Great physicians know how to diagnose medical conditions, and labs and tests aren’t the only tools they rely upon to do so. Physicians can gather a ton of information about a patient just by listening to what the patient has to say.
But listening well isn’t always an easy thing to do.
From primary care physicians to highly specialized surgeons, knowing how to listen to a patient is key to having a successful outcome. Here are five steps to effective listening that physicians can employ to make better diagnoses in both preliminary visits and follow-up exams.
1. Eliminate Distractions
Without a quiet environment, listening effectively can be nearly impossible.
Whether in person or in virtual appointments, physicians must see patients in a quiet room that’s free of distractions.
To listen attentively, physicians should make sure that ringing phones, chatty office staff, and outside traffic cannot be heard in the exam room.
2. Don’t Interrupt
Some patients are tight-lipped and don’t want to disclose too much information. Others, if you let them, will go on for hours about all of their symptoms and ailments.
As a physician, it’s important to let each patient tell their story and express their concerns. For example, some patients may be extra chatty because they’re feeling nervous or suffering from anxiety. How much or how little they talk can be signs of what they’re underlying condition may be.
No matter how tight your schedule may be, it is important to let a patient finish what they’re saying before you respond to them or ask your next question.
3. Listen with Your Ears and Your Eyes
We listen with our ears, yet experts say that more than 70% of all communication is nonverbal.
In addition to listening with your ears, learn to listen with your eyes by understanding body language. How frequently a person blinks, where they gaze their eyes, and how they gesture with their hands can give you great insight into what they’re really saying and thinking.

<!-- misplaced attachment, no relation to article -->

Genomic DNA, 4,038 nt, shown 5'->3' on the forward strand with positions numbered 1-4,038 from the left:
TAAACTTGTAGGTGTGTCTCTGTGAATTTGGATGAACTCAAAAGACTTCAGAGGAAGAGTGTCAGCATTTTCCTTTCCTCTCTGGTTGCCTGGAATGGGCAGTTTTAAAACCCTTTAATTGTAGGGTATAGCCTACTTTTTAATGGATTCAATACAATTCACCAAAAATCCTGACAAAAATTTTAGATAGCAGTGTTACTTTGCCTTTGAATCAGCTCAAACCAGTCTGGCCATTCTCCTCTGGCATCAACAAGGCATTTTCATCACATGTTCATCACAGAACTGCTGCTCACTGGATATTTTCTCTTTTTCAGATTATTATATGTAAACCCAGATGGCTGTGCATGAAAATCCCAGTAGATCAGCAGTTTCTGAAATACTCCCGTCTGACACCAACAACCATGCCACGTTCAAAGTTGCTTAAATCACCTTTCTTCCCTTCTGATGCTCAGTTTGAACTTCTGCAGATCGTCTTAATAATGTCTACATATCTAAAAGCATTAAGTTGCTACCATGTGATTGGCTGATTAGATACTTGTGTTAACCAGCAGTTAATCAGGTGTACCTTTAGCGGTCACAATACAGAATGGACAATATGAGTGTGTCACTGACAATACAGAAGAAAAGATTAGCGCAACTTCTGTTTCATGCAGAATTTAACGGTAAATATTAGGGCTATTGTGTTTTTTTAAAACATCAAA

There are telltale body language signs that can also indicate lying. Knowing how to spot these can help you determine if your patient is being completely truthful about their health or if they’re over-embellishing their symptoms or leaving something out.
4. Be Mindful of Inflections in Speech
Like body language, the tone of someone’s voice helps us figure out what a person is saying.
Understanding the tone of someone’s voice and the inflections in a person’s speech can take time, but if you pick up on a tone or inflection that doesn’t sound “normal” it may be because the patient is exhibiting signs of a physical symptom or a form of anxiety or depression.
It’s also important to note that a person’s voice pitch tends to get higher when they’re lying, so listen for this audio clue as well.
5. Ask Follow-up Questions
There’s more to effective listening than simply hearing what a patient has to say. It’s also about picking up on what they haven’t said.
Follow-up questions are the best way to get the answers you need that you haven’t already been told.
At the end of your patient exam, review your notes and ask a few follow-up questions to ensure that you have all the information you need to make a proper diagnosis, order additional testing, or prescribe the proper medications.
Patients don’t always know what signs or symptoms to be concerned about. It’s up to the physician to elicit those answers by asking all of the necessary questions.
Effective Listening Benefits Both You and Your Patients
From seeing patients to interviewing for a new job opportunity, effective listening skills are beneficial to all areas of your career as well as your personal life.
The next time you hire a staff member, interview for a new job, or negotiate an employment contract with a potential employer, effective listening can make a huge difference in the end result. Without them you could hire the wrong person, accept a position that’s not quite right for you, or agree to accept a lower salary than you deserve.
Check out this article to learn how a physician contract lawyer can help you negotiate a better contract with a bigger salary and more benefits.
Despite all of the years spent in medical school and residency, most physicians develop their effective listening skills on the job.
Every patient interaction provides you with another opportunity to not only become a better physician but to become a better listener. Use these patient interactions to learn this must-have skill and you can establish better relationships with patients, make more accurate diagnoses, and become a top-quality physician in your field.